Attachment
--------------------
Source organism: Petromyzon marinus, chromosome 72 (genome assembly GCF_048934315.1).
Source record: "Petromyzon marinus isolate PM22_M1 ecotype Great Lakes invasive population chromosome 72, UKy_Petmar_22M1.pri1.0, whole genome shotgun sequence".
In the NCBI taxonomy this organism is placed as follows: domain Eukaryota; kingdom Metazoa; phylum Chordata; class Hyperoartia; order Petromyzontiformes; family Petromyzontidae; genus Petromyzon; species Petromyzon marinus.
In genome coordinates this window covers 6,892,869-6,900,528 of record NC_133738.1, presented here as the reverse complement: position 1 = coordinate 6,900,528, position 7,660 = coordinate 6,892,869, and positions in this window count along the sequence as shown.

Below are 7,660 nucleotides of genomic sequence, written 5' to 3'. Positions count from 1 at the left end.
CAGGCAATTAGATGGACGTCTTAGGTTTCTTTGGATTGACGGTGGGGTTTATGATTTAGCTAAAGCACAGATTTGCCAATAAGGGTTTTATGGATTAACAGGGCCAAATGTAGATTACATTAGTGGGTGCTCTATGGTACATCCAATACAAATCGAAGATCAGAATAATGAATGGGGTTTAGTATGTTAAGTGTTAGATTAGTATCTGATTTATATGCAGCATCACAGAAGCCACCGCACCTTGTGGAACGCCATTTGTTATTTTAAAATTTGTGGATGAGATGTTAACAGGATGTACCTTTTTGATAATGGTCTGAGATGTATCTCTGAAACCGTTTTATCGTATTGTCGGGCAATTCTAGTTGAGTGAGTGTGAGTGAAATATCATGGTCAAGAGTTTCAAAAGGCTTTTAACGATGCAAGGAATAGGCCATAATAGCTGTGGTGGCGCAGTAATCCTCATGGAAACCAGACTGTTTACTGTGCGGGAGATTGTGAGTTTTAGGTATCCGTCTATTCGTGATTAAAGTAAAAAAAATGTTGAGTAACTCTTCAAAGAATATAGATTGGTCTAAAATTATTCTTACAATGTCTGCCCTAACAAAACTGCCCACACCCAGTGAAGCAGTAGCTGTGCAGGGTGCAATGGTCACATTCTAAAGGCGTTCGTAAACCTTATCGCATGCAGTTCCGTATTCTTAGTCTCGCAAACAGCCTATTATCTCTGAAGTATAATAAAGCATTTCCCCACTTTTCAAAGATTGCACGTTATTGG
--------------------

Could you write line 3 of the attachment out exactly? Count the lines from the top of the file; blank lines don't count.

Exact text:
In the NCBI taxonomy this organism is placed as follows: domain Eukaryota; kingdom Metazoa; phylum Chordata; class Hyperoartia; order Petromyzontiformes; family Petromyzontidae; genus Petromyzon; species Petromyzon marinus.